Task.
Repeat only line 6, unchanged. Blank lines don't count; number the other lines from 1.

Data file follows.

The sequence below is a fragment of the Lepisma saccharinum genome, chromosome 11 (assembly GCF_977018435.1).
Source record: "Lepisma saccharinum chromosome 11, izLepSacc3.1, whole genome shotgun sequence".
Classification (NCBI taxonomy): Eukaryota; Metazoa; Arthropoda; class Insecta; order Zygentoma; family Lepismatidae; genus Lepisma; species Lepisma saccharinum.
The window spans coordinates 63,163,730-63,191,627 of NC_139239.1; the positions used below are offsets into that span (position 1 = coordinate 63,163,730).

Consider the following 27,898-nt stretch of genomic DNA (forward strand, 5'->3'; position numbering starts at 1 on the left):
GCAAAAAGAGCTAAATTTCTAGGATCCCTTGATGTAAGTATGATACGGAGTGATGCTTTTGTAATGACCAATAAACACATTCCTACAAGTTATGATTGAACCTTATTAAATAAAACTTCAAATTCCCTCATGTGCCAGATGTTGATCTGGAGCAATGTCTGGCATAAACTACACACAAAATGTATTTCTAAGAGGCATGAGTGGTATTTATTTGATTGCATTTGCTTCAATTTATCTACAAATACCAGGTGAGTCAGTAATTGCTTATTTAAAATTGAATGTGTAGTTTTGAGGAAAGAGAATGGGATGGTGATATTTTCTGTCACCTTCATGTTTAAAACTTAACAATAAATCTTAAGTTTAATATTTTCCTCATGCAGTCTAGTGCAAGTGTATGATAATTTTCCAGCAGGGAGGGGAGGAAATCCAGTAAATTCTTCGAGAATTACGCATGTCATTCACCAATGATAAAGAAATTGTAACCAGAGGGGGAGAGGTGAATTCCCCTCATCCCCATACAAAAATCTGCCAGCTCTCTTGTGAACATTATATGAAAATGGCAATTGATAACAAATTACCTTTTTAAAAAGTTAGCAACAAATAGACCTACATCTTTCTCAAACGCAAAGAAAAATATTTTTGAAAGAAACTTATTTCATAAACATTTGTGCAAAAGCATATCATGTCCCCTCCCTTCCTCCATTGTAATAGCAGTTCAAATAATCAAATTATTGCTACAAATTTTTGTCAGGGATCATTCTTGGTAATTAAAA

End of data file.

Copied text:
GCAAAAAGAGCTAAATTTCTAGGATCCCTTGATGTAAGTATGATACGGAGTGATGCTTTTGTAATGACCAATAAACACATTCCTACAAGTTATGATTGAACCTTATTAAATAAAACTTCAAATTCCCTCATGTGCCAGATGTTGATCTGGAGCAATGTCTGGCATAAACTACACACAAAATGTATTTCTAAGAGGCATGAGTGGTATTTATTTGATTGCATTTGCTTCAATTTATCTACAAATACCAGGTGAGTCAGTAATTGCTTATTTAAAATTGAATGTGTAGTTTTGAGGAAAGAGAATGGGATGGTGATATTTTCTGTCACCTTCATGTTTAAAACTTAACAATAAATCTTAAGTTTAATATTTTCCTCATGCAGTCTAGTGCAAGTGTATGATAATTTTCCAGCAGGGAGGGGAGGAAATCCAGTAAATTCTTCGAGAATTACGCATGTCATTCACCAATGATAAAGAAATTGTAACCAGAGGGGGAGAGGTGAATTCCCCTCATCCCCATACAAAAATCTGCCAGCTCTCTTGTGAACATTATATGAAAATGGCAATTGATAACAAATTACCTTTTTAAAAAGTTAGCAACAAATAGACCTACATCTTTCTCAAACGCAAAGAAAAATATTTTTGAAAGAAACTTATTTCATAAACATTTGTGCAAAAGCATATCATGTCCCCTCCCTTCCTCCATTGTAATAGCAGTTCAAATAATCAAATTATTGCTACAAATTTTTGTCAGGGATCATTCTTGGTAATTAAAA